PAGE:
I suppose that the speech itself could be subject to copyright, but given the size of the excerpt and the occasion I don’t see how it is really relevant. The photo, being a product of NASA, is not subject to copyright. And I don’t see how right of celebrity or trademark could possibly apply to this at all.

Come on Zazzle, stop being stupid.

Making pymake faster

Wednesday, August 8th, 2012

Gregory Szorc has an interesting post about the execution time of Mozilla makefiles. In it he describes the mechanism that pymake uses to parse a makefile into an AST, and then evaluate the makefile in a specific context. His data shows that the majority of time spent in pymake occurs during the evaluation phase. This is correct, but this slowness is partly a consequence of how GNU make parses and evaluates variables. I believe that it would not be hard to trade minor incompatibility with GNU make and achieve significant speedup in pymake execution.

When GNU make encounters a “normal” recursively-expanded variable, it does not perform any sort of parsing, it merely stores the text. This means that it is possible to invalid syntax into a variable, or to build up a function from multiple appending assignment, for example:

VALUE = aabbcc

TESTVAR = $(subst a,b,

	@echo $(TESTVAR)

The GNU make output of this testcase is “bbbbcc”. Early versions of pymake instead threw a warning about an unterminated variable assignment and the result was ” aabbcc )”.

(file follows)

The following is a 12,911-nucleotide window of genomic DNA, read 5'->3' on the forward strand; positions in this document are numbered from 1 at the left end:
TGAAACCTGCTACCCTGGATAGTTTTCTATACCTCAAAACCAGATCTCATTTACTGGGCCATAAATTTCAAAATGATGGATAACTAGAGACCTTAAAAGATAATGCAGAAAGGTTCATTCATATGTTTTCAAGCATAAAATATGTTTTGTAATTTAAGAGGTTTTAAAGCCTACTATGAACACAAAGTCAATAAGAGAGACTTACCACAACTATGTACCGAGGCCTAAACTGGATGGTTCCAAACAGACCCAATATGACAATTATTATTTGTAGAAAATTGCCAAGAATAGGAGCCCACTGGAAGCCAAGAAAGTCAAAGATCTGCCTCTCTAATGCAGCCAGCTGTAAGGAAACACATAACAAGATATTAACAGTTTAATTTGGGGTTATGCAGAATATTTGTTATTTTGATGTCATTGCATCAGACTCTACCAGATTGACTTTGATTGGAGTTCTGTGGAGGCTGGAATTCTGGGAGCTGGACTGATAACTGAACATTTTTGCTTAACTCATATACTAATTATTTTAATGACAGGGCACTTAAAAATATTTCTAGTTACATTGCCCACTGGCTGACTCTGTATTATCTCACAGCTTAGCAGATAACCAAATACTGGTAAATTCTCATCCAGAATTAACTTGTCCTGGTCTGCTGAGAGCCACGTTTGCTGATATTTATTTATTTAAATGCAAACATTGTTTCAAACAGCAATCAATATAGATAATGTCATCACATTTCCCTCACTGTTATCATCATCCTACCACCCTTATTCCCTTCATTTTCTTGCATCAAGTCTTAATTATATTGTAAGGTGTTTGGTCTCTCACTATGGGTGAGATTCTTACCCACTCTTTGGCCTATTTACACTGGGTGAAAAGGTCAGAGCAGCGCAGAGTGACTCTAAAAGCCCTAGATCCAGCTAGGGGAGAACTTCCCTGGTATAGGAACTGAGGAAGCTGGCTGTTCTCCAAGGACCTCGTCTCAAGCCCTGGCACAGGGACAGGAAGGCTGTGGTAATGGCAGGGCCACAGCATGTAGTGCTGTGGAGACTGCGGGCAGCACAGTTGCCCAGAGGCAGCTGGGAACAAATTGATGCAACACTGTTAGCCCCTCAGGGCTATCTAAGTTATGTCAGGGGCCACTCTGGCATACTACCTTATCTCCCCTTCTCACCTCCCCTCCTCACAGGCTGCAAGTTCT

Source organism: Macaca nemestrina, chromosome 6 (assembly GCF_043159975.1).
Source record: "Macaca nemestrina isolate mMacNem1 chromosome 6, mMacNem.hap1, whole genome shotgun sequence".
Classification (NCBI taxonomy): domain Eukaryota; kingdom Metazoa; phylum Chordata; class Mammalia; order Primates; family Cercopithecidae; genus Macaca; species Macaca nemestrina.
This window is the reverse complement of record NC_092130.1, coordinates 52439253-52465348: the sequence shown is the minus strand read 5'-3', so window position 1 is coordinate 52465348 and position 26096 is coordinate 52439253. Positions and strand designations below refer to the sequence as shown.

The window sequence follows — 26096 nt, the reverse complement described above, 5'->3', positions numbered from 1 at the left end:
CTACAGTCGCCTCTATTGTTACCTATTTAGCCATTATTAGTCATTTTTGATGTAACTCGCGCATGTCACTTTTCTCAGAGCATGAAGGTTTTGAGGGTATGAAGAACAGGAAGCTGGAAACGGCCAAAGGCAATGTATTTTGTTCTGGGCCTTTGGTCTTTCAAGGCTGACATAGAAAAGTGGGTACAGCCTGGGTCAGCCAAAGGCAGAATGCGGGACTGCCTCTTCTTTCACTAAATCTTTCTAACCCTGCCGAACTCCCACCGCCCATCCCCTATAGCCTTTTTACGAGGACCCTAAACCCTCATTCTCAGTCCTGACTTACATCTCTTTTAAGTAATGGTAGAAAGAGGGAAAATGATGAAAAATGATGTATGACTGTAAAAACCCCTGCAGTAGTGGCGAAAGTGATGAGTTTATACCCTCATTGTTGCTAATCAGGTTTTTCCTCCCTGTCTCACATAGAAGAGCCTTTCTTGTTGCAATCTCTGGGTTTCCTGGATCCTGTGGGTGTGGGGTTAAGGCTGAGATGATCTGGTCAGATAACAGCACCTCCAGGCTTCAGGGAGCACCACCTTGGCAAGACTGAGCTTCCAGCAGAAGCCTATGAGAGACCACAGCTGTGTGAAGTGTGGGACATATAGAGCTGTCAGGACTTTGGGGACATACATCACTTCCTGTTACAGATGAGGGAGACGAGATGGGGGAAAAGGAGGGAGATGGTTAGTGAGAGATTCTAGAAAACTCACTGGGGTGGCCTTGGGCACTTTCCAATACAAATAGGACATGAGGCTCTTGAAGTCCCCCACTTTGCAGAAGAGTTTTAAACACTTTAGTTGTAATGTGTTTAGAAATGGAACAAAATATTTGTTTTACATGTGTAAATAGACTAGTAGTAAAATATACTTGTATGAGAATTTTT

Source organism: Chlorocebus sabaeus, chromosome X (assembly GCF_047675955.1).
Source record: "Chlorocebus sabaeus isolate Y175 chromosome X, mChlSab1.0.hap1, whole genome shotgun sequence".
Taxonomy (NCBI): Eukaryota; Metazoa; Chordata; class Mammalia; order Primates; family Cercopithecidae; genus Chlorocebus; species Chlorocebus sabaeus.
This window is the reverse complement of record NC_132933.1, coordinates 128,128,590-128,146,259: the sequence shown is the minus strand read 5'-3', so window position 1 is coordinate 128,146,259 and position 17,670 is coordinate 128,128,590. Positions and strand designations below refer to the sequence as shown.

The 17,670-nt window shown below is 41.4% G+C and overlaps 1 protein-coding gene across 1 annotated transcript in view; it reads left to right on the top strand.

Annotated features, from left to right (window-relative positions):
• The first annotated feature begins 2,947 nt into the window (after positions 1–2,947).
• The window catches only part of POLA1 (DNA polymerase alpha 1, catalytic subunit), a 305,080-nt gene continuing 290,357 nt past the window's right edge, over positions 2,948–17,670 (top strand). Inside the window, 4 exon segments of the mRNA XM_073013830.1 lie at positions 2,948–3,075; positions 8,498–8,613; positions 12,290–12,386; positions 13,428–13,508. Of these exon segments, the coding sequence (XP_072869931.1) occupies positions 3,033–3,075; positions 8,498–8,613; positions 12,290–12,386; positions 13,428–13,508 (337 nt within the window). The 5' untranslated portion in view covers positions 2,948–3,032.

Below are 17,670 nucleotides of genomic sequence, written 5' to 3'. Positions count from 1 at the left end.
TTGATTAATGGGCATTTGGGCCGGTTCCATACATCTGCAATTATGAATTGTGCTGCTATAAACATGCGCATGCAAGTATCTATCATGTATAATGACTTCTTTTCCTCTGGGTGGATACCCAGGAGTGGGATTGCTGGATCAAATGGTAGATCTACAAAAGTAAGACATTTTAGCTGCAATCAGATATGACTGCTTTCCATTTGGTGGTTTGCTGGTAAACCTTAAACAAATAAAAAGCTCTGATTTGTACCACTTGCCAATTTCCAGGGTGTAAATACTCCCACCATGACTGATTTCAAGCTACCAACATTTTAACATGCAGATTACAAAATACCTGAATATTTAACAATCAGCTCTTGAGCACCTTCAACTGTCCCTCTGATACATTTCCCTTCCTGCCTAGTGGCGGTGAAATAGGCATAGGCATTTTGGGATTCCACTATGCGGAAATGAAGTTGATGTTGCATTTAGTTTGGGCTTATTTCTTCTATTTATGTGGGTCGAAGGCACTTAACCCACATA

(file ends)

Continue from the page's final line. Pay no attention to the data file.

Building up a makefile variable dynamically may be useful in some special cases, but this is not a technique that most projects use. It does mean that pymake cannot parse variables at the time they are assigned: instead it must wait until the variable is evaluated. (This behavior is in the pymake testsuite).

Variable expansion is by far the most expensive part of core pymake execution. The current parsing method which uses python regular expression engine is relatively slow. Other methods we have tried including hand-parsing using string indexes and were even slower. Parsing all of the and variables as part of the cached AST would significantly improve pymake runtime speed on the Mozilla tree, because we could parse each variable once, instead of re-parsing them at each execution.

The original development versions of pymake did do early parsing, and I only changed it to do parsing at evalation-time when the gmake incompatibility was discovered. I don’t think it would be too hard to switch back. I encourage somebody to try it.